With the New Year comes new resolutions. Maybe yours revolves around getting your estate planning in order? New Year or not, there is no time like the present to make important decisions about how your affairs will be handled if something happens to you. While many people recognize the responsibility of leaving plans for their loved ones in case of a medical event or passing, I find that there is sometimes hesitation around seeking legal services. Some have had previous interactions with an attorney who wasn’t communicative or responsive. Others worry that the meter starts running the minute you sit down with a lawyer and fear what the final bill will look like.
To combat these hesitations, I thought I’d share my process for working with clients so you can know what to expect, at least when you do your estate planning with me. I hope you’ll find it’s not quite the root canal you feared.
Complete an intake form
Whether you’re looking to complete a Will, Trust or Power of Attorney, the first step is to contact my office to make an appointment. To prepare for our meeting, I’ll send you a short online intake form to obtain your basic information including questions about the holders and beneficiaries of important accounts. This is secure software and there is no need for printing, so it’s a great way to help me learn a little more about you. Taking time to think through the questions also provides an opportunity for you to consider what you’d like in your estate plans and whom you may entrust with its execution.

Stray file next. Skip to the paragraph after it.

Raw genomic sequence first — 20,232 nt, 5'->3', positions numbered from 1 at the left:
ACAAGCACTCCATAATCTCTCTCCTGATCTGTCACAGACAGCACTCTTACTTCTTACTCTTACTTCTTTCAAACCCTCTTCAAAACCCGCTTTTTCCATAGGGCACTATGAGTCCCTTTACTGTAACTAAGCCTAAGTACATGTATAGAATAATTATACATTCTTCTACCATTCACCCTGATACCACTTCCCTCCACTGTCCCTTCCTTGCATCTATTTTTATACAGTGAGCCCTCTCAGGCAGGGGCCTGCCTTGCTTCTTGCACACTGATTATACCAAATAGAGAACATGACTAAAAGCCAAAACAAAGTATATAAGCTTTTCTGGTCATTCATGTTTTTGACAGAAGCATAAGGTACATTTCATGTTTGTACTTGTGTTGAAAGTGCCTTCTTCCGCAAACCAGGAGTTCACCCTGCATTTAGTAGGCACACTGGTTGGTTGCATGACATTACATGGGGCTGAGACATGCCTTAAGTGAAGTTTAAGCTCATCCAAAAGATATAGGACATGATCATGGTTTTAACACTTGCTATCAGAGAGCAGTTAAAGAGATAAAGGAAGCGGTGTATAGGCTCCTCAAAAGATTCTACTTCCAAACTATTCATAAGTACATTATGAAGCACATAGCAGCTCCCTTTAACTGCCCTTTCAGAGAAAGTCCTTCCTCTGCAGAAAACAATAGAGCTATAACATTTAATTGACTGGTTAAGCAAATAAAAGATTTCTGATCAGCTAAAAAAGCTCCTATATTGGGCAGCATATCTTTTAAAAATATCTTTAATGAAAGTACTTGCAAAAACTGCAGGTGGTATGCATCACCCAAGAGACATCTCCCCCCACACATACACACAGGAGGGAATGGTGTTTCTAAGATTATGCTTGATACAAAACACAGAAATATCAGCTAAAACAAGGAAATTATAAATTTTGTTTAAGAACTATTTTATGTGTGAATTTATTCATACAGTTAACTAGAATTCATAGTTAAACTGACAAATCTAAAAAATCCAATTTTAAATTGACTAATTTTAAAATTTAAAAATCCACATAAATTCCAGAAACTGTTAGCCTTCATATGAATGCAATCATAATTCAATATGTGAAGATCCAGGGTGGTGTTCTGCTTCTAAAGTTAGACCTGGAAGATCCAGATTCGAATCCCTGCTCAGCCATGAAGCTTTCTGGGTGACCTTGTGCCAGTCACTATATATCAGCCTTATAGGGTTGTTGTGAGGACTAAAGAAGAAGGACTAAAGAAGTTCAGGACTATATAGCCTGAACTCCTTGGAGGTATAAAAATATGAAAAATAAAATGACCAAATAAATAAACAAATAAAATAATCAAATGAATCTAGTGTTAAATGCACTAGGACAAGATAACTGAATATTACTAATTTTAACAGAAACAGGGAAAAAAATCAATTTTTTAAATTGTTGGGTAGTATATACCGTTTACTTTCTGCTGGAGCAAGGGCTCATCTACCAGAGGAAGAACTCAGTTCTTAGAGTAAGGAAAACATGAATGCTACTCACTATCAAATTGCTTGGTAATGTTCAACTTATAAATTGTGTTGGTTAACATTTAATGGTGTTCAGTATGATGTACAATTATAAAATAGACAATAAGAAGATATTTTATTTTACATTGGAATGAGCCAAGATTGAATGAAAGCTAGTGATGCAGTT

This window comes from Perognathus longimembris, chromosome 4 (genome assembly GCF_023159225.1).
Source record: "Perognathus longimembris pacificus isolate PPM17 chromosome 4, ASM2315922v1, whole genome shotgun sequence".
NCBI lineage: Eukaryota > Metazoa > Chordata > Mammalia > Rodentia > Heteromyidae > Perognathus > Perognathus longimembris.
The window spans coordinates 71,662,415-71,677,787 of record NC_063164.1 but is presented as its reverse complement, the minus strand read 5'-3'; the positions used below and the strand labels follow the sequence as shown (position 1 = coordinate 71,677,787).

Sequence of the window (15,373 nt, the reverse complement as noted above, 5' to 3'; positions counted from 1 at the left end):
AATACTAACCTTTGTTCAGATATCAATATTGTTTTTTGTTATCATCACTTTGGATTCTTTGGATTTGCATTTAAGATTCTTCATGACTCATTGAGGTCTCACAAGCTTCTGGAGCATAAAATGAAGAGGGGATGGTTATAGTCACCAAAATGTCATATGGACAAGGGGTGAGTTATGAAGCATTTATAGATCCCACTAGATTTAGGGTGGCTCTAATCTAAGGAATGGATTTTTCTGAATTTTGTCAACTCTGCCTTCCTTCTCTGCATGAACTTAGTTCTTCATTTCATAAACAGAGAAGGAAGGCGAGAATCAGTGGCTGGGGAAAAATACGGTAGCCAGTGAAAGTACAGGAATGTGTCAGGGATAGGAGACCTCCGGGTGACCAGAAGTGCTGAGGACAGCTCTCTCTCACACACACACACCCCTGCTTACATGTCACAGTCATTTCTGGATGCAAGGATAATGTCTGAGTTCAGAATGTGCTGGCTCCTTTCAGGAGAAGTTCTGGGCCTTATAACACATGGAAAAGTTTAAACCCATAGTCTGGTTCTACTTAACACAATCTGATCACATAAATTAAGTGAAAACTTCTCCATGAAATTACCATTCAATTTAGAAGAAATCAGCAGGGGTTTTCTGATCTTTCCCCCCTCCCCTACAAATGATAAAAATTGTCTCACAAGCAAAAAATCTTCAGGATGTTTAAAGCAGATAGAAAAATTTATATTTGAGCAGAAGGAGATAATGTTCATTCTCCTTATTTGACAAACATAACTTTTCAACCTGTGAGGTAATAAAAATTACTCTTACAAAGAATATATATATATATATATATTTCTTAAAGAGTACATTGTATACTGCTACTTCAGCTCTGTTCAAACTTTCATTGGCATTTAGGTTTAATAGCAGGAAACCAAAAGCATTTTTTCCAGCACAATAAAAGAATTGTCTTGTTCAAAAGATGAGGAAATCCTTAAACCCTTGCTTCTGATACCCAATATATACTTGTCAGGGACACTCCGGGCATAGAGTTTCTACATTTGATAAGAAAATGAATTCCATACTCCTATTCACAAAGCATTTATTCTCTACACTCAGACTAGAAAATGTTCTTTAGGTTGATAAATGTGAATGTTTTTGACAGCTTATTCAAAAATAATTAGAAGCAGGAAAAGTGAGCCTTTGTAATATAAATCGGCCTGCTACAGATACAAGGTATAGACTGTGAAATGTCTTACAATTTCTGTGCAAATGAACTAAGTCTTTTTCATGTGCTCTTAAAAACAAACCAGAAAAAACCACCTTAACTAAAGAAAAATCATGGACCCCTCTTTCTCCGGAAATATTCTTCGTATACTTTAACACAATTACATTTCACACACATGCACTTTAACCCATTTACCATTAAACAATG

During your appointment, we’ll sit down in my office and review your intake form. We’ll discuss your assets and goals and who in your life may be appropriate to manage your affairs in the case of incapacity or death. Sometimes this takes some brainstorming. We’ll talk about what makes a good healthcare or financial Power of Attorney, the best way to distribute assets, etc. so you’re aware of your options.
This usually takes about an hour. Once I understand what services I can provide to meet your needs, I will clearly communicate a flat fee. If you’d like to continue working together, I’ll collect 50% through check or credit card. The other half is due during our next, and typically last, meeting. This eliminates surprises. If you are ever curious about the charge for services, always feel free to give me a call for a quote.
Review your mailed documents
The one thing that we will not do during your first meeting is sign your final documents. Estate planning involves big decisions so I think it’s best to take some time to reflect. You can typically expect an initial draft of your documents within a month of our meeting, providing you the breathing room you need to think, and even speak with some of the loved ones you’re including in your plans.
At your comfort and leisure, review these documents for accuracy while also considering if you are comfortable moving forward with the plans and people you’ve chosen.
Once you feel ready to move forward, just call the office to make your second appointment. We’ll go over your choices once again, make necessary changes and if everything looks good I will have you sign the final documents and submit your remaining payment.
It’s important to note that estate planning documents are fluid. It’s not a permanent plan and should be updated with family and life changes. Each draft may be relevant for 10 or 15 years before needing to be reassessed, so rest assured that revisions can be made as necessary and that done is better than perfect.
If you have additional questions about my estate planning services or would like to make an appointment, contact me today to set up a time to chat.